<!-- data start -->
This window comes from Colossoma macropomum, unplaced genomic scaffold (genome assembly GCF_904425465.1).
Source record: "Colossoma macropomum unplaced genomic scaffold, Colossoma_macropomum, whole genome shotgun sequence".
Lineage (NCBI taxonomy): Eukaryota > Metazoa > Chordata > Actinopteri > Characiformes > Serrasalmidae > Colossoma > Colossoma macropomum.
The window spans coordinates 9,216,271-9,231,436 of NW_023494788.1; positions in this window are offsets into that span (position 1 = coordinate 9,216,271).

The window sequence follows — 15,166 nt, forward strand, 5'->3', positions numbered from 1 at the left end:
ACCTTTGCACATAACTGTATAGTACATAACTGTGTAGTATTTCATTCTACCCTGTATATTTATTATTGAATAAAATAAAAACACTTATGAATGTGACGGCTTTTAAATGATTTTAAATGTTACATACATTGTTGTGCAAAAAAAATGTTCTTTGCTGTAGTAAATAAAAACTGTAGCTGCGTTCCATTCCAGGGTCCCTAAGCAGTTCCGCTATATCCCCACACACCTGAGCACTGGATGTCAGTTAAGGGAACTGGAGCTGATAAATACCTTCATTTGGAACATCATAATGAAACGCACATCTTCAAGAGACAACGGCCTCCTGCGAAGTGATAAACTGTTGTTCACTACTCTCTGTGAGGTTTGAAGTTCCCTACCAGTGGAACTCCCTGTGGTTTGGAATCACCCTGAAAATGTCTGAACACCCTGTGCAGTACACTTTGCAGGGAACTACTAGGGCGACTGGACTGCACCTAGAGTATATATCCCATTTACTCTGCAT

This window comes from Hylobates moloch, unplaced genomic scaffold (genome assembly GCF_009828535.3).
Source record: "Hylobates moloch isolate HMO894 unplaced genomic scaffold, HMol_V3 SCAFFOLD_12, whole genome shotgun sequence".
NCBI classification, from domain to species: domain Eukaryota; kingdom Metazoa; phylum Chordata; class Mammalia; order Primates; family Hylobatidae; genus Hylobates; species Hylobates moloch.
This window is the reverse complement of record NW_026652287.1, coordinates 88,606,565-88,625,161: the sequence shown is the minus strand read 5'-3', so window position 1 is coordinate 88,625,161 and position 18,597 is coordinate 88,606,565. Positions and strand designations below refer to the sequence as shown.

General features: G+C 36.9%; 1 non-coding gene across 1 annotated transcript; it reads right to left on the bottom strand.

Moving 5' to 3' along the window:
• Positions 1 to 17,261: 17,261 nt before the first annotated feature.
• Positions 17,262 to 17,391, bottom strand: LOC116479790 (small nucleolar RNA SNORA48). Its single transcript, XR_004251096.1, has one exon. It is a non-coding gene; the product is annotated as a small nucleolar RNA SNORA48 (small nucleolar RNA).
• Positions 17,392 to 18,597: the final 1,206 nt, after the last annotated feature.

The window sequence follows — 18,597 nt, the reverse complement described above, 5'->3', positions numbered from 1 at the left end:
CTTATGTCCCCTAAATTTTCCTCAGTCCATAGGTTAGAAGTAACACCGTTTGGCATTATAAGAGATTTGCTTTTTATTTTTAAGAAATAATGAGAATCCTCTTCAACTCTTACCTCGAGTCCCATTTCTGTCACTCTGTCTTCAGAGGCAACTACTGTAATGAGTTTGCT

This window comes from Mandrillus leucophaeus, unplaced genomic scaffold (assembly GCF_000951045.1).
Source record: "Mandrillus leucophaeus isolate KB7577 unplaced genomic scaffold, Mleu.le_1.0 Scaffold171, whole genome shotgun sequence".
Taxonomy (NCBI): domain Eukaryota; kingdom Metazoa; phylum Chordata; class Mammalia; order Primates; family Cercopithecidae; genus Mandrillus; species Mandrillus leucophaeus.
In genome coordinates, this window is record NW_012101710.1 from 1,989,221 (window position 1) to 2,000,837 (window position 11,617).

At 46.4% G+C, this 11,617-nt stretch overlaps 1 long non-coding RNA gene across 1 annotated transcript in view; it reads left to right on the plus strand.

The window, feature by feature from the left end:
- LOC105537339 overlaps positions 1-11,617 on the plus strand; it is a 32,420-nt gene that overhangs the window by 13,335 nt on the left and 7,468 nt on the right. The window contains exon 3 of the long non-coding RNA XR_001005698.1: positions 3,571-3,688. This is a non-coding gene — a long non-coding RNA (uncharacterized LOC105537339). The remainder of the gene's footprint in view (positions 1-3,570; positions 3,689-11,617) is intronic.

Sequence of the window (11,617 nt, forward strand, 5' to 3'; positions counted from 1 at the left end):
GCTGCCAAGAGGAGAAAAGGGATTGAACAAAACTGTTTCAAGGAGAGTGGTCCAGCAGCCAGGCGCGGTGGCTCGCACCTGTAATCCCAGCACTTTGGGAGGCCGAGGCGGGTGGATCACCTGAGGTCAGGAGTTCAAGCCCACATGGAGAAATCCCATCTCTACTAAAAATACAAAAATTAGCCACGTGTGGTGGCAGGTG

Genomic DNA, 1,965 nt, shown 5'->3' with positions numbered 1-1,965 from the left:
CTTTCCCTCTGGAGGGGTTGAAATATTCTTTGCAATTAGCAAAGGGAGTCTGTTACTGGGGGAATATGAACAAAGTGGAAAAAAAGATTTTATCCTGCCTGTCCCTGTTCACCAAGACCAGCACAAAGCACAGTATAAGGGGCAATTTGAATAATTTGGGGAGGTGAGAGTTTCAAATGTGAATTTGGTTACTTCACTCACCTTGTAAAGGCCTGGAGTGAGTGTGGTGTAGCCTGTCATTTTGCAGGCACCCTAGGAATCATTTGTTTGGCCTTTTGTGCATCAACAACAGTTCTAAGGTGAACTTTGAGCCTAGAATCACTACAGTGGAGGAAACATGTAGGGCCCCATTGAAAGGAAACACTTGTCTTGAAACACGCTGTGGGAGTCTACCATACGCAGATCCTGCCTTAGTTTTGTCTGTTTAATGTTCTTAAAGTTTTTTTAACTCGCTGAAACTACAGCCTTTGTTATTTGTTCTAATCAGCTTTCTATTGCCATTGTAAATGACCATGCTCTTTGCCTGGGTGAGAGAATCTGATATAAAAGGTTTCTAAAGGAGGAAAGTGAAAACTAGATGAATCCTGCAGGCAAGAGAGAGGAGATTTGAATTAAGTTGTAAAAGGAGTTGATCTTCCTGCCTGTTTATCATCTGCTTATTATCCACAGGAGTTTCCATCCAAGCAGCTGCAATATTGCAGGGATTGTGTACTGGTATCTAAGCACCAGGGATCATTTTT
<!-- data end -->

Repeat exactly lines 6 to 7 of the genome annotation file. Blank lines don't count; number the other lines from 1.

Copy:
ACCTTTGCACATAACTGTATAGTACATAACTGTGTAGTATTTCATTCTACCCTGTATATTTATTATTGAATAAAATAAAAACACTTATGAATGTGACGGCTTTTAAATGATTTTAAATGTTACATACATTGTTGTGCAAAAAAAATGTTCTTTGCTGTAGTAAATAAAAACTGTAGCTGCGTTCCATTCCAGGGTCCCTAAGCAGTTCCGCTATATCCCCACACACCTGAGCACTGGATGTCAGTTAAGGGAACTGGAGCTGATAAATACCTTCATTTGGAACATCATAATGAAACGCACATCTTCAAGAGACAACGGCCTCCTGCGAAGTGATAAACTGTTGTTCACTACTCTCTGTGAGGTTTGAAGTTCCCTACCAGTGGAACTCCCTGTGGTTTGGAATCACCCTGAAAATGTCTGAACACCCTGTGCAGTACACTTTGCAGGGAACTACTAGGGCGACTGGACTGCACCTAGAGTATATATCCCATTTACTCTGCAT

This window comes from Hylobates moloch, unplaced genomic scaffold (genome assembly GCF_009828535.3).